Memorial Day Health Tips for A Safe and Sunny Celebration

skin_cancer_treatment_tanning_booths_sun_exposure_cancer_preventionOk, y’all! After months of patiently waiting for the rain to end, it’s finally here – summer! With Memorial Day serving as the unofficial start to the celebrated season of sun and kicking off the weekends at Virginia Beach we’ve all been looking forward to, you want to make sure that this weekend is as healthy and safe for you and your family as possible.

Here are three general categories for ensuring a healthy and safe celebration this Memorial Day!

  1. Road Trips
    Millions of people are going to be on the road. In order to stay safe on your road trip the AAA recommends a few basic precautions:

    • Do a quick car check-up. Take a few minutes to ensure your tires, fluids, and wipers are all in good working order. Make sure you’re up-to-date on your inspection and have a kit in case anything happens to you on your trip. The last thing you want is to be stranded on the way to your vacation!
    • Never drink and drive. This is self-explanatory, and something everyone should observe. If you’ve been drinking and need to get to another location to meet up with friends or get home call a cab. Getting behind the wheel after drinking is not worth your life or anyone else’s.
    • Buckle up. Buckle up and make sure that your kids are properly secured in their child safety seats. This one, simple step can greatly increase your chances of surviving or avoiding injury in a car accident.
    • Get a good night’s sleep. Get a good night’s sleep before you hit the road to ensure you’ll be alert and rested for a long day of driving on a busy road. Coffee and energy drinks are no substitute for the real thing, so if you feel tired pull over and take a break.
  2. Summer Safety for Kids
    • Protect them from the sun with SPF. In order to avoid a sunburn (and the compounded damage and risk of skin cancer), kids should wear at least SPF 25 when spending time in the sun. Remember to reapply frequently – especially if you’re at a water activity.
    • Use the proper car seats. Summer can mean lots of long drives to visit relatives, spend a day at the beach, or explore new activities. It’s a great time to evaluate your child’s car seat. These seats are essential to proper driving safety and can help children avoid injury in serious car accidents. Ask your pediatrician if you have questions about which car seat is appropriate for your child.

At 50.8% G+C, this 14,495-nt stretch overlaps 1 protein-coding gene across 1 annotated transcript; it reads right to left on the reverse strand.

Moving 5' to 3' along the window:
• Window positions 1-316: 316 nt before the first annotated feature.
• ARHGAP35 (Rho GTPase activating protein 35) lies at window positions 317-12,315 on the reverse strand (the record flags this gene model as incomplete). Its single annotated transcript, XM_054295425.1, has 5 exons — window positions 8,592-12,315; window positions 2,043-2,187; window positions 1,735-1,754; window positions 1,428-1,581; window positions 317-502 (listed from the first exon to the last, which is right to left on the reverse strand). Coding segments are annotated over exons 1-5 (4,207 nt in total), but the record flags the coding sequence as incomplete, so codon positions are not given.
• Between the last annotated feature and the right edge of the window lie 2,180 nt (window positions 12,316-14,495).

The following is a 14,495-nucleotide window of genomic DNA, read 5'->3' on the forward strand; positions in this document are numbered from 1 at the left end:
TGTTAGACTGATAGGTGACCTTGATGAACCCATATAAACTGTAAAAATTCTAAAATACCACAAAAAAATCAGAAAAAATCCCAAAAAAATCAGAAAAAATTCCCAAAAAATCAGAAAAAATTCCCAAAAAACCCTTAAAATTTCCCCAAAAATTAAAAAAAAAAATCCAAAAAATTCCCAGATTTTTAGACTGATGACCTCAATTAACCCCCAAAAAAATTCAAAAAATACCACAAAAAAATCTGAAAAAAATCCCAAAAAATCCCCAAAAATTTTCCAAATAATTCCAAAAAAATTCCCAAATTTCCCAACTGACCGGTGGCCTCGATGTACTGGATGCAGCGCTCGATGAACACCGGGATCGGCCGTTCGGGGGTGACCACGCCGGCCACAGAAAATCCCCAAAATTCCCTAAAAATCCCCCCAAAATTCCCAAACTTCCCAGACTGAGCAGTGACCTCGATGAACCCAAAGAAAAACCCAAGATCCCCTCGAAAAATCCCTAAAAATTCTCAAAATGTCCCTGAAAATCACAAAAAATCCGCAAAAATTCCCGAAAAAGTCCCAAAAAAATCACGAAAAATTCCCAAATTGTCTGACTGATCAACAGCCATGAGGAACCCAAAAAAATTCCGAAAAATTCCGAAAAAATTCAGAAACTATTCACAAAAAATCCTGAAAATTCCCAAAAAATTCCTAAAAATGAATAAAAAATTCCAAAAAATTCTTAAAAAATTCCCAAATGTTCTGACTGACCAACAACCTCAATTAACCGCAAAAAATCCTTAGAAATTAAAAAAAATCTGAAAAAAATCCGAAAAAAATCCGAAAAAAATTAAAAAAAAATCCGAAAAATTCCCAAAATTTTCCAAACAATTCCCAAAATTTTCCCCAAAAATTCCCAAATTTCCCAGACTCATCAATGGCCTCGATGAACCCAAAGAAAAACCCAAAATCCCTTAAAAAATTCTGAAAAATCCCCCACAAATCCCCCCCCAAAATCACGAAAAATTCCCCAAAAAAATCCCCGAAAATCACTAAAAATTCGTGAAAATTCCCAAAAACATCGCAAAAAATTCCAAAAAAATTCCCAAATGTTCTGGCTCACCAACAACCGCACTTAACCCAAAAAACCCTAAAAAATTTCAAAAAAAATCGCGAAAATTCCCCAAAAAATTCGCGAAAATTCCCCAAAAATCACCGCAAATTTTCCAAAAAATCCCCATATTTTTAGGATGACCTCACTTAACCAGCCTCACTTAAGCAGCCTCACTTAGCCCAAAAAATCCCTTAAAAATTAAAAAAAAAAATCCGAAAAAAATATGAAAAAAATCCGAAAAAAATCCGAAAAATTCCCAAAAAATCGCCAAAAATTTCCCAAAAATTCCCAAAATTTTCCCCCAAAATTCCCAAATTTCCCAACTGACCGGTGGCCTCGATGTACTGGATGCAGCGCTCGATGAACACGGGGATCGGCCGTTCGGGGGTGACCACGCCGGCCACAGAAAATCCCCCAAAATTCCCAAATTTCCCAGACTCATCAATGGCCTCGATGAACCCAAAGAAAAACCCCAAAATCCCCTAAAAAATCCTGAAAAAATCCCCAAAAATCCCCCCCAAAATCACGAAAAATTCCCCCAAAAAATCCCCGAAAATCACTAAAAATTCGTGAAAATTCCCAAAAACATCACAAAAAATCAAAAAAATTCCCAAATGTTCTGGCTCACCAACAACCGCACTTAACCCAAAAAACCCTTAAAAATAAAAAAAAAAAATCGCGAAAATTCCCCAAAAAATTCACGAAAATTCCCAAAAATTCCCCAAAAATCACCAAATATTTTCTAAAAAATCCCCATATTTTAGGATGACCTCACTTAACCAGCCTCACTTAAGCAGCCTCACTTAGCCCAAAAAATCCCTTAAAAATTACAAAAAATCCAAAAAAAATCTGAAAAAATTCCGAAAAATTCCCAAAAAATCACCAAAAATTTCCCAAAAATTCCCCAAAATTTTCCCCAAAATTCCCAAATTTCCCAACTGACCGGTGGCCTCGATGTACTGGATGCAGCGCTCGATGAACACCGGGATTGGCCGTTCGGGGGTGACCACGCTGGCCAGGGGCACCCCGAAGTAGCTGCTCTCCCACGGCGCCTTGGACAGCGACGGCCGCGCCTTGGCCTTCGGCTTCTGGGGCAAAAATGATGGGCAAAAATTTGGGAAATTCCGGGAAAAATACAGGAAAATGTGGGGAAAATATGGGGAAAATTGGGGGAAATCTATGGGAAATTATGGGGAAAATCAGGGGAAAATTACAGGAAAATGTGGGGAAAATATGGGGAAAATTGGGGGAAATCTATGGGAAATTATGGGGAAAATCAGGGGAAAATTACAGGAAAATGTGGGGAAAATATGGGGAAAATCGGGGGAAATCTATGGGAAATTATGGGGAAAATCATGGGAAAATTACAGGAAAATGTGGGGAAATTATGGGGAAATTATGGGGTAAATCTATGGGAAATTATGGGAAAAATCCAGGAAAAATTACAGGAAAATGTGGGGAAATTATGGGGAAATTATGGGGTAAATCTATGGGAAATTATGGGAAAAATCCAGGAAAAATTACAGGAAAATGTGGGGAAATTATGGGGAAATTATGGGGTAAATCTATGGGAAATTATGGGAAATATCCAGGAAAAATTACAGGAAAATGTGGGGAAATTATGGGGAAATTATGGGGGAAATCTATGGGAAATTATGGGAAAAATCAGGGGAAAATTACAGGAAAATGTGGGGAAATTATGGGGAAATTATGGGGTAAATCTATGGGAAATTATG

• Water necessitates caution. Visiting the beach, lake, or pool? Around any body of water lifeguards are a must. If you can’t find a lifeguard who is on duty (for whatever reason) make sure you identify an adult who is responsible for supervising and monitoring the kids while they are in – or near – the water.
    • Never leave your child alone in the car. Cars can act like ovens, conducting heat after just a few minutes in the bright sun and warm summer weather. Just running into the store to pick something up? It doesn’t matter. A child should never be left alone in the car – even for a few minutes.
  3. Boating Safety
    • Do a check-up before hitting the waves. Examine your boat, just as you would your car. Has it been properly spring commissioned? Take the boat out for a test drive before summer to make sure it’s working properly, and make sure your safety equipment is in good shape — that the life preservers are fully functional and you have enough of them.
    • Never drink and boat. Half the fatalities that take place on the water happen because someone is under the influence.
    • File a float plan. File a float plan with someone from home before you leave on an overnight trip or go offshore. Make sure you share your cell phone number, tell them where you’re going out of, where you plan to be, and when you’re planning to be back so if they don’t hear from you, they can notify the proper authorities.
    • Stay informed. Boaters should always keep eyes on the water and the weather. Watch for swimmers and water skiers, and submerged objects in the water at all times.

If you’re leaving for a trip, make sure you know where the emergency rooms are located nearby in case of an accident. If you have a chronic health condition, you may want to schedule a physical with your physician to get a general health check-up and make sure your medications are in order before setting off on any big trips. For those planning to travel abroad, visit your primary care doctor to ensure you have all the recommended vaccinations for whichever country you are visiting!

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